Just as they couldn’t see the truth about the struggles and pain of Zaccheus, so they couldn’t see the truth about themselves. They wanted a kingdom for THEMSELVES, the rest of the world be damned. That wasn’t what Jesus had in mind. He is Creator of all – and His love reached far past what they could understand.

Jesus entered a scene with a focus on those in need, and called us to do the same.

I guess the question as followers of the Savior is this: Do we see things as Jesus did? On his website, Steve Goodier wrote:

An ancient story tells of two great warriors, Cyrus and Cagular. Cyrus, of course, was the noted emperor of Persia and Cagular was a little-known chieftain who consistently repelled Cyrus’ attacks. Cagular’s troops tore the Persian army apart time and time again as they resisted Cyrus’ attempts to expand his southern border. Finally, Cyrus amassed his whole army, surrounded Cagular, cap­tured him, and brought him to the capitol for trial and execution. On the day of the trial, Cagular and his fam­ily were brought to the judgment chamber. The chieftain, six feet tall with the appearance of a no­bleman, faced the throne. Cyrus was duly impressed with Cagular. “What would you do should I spare your life?” the emperor asked. Your majesty,” replied the warrior, “If you spared my life, I would return home and remain your obedient servant as long as I live.” What would you do if I spared the life of your wife?” Cyrus questioned. “Your majesty, if you spared the life of my wife, I would die for you.” So moved was Cyrus by his answer that he freed Cagular and his wife and appointed the chieftain to govern the southern province. On the trip home, Cagular enthused to his wife, “Did you notice the marble entrance to the palace? Did you see the corridor to the throne room? Did you see the chair on which he sat? It was made of one lump of solid gold!” His wife appreciated her husband’s ex­cite­ment, but admitted, “I really didn’t notice any of that.” “Well,” Cagular asked in amazement, “What did you see?” She looked seriously into his eyes. “I be­held only the face of the man who said he would die for me.” (from http://www.allthingsfrugal.com/g_die4.htm).

Confident Christianity: “The Donut Principle” – I Corinthians 14: 1-19

cream-donutDid you ever get a cream donut and find it was all dough and no cream? I hate when I get something that isn’t what it is supposed to be – and so do most people. The other day I met a man who was a Christian, but his heart was filled with anger, suspicion, fear and hatred. He didn’t like immigrants. He didn’t like Christian programs on TV. He didn’t like politicians who claimed to be Christians. After talking to him awhile, I wasn’t sure he liked me, and I am not sure He like Jesus all that much. He was a cream donut missing all the good stuff. He was a man with judgment, but no love. He was, however, somehow surprised that he was unsuccessful at reaching people with the message of salvation. His grown children don’t take his calls. His family has no time for him. He is a Christian, but he is a very negative, very angry version of the original idea. He doesn’t know what he is missing, and he won’t listen if you tell him.

Do you ever deliberately use hyperbole when you share a story with someone? A hyperbole is a rather extreme form of exaggeration used in order to make a point. Some of them are humorous, but all of them leave you thinking about the point of the writer or speaker. The term comes from a Greek word meaning “excessive.” The truth is that even a boring story can “come to life” with its use. Consider these small examples from everyday life for a moment:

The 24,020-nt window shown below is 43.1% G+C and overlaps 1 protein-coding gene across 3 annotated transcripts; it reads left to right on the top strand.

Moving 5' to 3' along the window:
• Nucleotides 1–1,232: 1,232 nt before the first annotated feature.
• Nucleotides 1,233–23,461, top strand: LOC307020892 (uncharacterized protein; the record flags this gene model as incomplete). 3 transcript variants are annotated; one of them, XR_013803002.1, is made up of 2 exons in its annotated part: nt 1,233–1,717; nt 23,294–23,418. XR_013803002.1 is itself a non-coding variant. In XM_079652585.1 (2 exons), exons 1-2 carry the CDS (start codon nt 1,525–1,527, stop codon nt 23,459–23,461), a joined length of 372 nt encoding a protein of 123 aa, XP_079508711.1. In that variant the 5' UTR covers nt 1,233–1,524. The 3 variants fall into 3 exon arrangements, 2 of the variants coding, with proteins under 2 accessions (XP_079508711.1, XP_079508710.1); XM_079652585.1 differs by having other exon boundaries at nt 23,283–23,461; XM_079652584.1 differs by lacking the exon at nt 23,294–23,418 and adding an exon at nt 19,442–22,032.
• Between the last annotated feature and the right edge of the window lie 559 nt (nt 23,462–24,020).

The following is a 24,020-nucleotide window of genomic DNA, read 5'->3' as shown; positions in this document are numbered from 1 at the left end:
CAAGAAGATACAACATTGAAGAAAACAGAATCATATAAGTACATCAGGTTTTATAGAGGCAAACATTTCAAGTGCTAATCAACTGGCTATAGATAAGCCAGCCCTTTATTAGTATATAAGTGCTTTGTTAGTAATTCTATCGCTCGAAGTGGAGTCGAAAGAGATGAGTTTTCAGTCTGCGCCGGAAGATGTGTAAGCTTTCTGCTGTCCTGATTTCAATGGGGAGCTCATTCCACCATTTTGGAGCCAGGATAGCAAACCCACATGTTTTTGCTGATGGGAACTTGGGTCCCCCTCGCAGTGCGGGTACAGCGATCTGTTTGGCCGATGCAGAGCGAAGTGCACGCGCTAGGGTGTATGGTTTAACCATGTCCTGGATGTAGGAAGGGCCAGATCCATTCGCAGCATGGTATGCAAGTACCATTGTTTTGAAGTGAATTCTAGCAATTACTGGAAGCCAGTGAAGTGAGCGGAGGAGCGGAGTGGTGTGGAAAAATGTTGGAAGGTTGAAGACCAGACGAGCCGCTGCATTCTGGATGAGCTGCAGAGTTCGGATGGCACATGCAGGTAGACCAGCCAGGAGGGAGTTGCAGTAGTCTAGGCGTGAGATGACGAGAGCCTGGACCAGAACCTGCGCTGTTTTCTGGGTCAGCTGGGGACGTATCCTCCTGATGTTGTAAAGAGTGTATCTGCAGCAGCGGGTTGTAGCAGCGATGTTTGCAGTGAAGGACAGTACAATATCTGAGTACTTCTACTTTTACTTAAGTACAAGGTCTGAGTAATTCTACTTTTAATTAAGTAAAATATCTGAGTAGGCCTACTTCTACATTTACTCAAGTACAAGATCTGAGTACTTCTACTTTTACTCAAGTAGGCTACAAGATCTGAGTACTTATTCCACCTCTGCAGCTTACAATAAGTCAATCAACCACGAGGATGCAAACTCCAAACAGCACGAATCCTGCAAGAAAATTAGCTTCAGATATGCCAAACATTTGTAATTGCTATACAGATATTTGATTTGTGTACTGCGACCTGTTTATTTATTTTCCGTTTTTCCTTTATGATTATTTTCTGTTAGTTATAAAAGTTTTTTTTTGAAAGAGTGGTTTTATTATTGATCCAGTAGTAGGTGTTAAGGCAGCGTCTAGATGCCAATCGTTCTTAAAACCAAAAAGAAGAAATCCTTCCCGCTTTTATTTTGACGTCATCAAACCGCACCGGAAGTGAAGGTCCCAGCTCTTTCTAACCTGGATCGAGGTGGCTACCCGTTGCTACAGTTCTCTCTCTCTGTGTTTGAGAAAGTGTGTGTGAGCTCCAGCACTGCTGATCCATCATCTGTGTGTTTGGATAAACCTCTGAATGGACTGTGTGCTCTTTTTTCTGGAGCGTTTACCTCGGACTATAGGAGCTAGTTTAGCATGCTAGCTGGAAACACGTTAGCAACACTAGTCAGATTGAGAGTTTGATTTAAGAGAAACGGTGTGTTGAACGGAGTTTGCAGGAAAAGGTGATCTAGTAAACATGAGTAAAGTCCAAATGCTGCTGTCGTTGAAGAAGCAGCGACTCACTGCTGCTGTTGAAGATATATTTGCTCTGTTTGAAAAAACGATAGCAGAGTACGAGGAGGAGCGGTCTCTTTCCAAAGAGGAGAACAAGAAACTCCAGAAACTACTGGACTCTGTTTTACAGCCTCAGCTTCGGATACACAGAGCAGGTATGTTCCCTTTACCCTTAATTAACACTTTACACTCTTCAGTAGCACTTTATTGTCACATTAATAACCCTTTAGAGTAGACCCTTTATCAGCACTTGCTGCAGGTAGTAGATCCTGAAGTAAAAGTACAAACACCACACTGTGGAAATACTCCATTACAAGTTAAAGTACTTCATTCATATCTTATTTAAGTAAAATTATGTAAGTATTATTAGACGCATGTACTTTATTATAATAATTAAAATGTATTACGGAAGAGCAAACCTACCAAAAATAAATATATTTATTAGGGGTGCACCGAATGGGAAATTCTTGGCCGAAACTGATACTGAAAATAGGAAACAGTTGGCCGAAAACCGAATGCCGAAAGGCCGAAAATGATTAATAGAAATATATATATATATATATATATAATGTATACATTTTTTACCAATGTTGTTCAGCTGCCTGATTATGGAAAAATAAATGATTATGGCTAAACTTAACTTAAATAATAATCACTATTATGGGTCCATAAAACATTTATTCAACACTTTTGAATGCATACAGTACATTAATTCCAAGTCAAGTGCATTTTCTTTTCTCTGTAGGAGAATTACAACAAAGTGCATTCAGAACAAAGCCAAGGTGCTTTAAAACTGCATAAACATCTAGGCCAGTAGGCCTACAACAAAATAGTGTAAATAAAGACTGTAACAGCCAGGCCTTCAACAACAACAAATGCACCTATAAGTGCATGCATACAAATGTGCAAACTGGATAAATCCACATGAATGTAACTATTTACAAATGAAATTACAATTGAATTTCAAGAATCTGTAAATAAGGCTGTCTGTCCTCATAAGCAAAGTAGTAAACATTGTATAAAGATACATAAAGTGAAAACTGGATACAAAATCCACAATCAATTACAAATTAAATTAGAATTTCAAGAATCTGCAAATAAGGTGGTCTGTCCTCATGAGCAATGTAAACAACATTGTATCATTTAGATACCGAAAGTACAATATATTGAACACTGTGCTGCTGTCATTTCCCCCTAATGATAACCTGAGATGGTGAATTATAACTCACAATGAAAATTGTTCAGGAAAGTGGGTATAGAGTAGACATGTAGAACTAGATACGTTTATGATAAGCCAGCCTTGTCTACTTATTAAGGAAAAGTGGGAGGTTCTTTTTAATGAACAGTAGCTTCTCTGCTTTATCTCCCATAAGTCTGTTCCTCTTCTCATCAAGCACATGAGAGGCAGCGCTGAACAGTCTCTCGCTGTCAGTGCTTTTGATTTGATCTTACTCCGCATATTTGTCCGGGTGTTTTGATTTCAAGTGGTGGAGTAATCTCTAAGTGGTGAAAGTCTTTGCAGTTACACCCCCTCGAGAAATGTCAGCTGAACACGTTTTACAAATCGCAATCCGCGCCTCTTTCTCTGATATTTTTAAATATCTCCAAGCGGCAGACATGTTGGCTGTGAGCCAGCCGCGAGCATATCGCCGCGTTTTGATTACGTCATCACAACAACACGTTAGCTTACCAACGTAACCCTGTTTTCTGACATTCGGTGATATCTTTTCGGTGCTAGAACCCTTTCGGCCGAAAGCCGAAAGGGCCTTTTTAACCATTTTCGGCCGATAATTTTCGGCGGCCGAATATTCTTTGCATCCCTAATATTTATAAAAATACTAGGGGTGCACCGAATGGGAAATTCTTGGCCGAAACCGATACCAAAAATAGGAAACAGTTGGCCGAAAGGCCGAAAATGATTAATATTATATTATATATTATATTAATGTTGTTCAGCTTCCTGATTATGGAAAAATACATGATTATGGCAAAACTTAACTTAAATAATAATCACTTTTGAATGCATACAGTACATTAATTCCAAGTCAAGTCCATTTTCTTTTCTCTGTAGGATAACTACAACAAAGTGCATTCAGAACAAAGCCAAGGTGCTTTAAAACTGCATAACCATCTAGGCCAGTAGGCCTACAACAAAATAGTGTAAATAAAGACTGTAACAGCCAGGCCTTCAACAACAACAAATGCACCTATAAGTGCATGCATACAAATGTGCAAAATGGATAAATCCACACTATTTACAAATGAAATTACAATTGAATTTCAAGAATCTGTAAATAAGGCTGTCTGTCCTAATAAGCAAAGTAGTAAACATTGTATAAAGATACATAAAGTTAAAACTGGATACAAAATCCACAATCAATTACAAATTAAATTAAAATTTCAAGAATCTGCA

“I’ve told you a million times”
• “She is so dumb, she thinks Taco Bell is a Mexican phone company”
• I am so hungry I could eat a horse.
• It’s a sleepy little town. I spent a couple of weeks there one day.
• I have a million things to do.
• I had a ton of homework.
• If I can’t buy that new game, I will just die.
• He is as skinny as a toothpick.
• That joke is so old, the last time I heard it I was riding on a dinosaur.
• You could have knocked me over with a feather.
• Her brain is the size of a pea.
• He is older than dirt.

One of my favorite examples of hyperbole can be found in Paul Bunyan’s classic opening of the American folktale “Babe, the Blue Ox” where he wrote:

Well now, one winter it was so cold that all the geese flew backward and all the fish moved south and even the snow turned blue. Late at night, it got so frigid that all spoken words froze solid ‘afore they could be heard. People had to wait until sunup to find out what folks were talking about the night before.”

Isn’t that a catchy way to get you to picture the cold? Hyperbole works. Now, this isn’t a literature or grammar course, so perhaps you are wondering, “Why is he explaining hyperbole to us?” That is a good question! The answer is simple: understanding hyperbole helps set the context of the very well known and often quoted text written by the Apostle Paul to the first century church at Corinth found love in 1 Corinthians 12-14; particularly the passage that describes love in 1 Corinthians 13. You needn’t look too hard to really observe the fact that Paul wanted to bring an extreme comparison into the lives of believers who thought they knew how to place proper weight and value on things.

Here is the truth: We often set the wrong values on things in this life. We don’t see our life the way God sees the time He has provided for us on earth. We think we know what is important, but over the course of our lives, even what we think is truly important changes.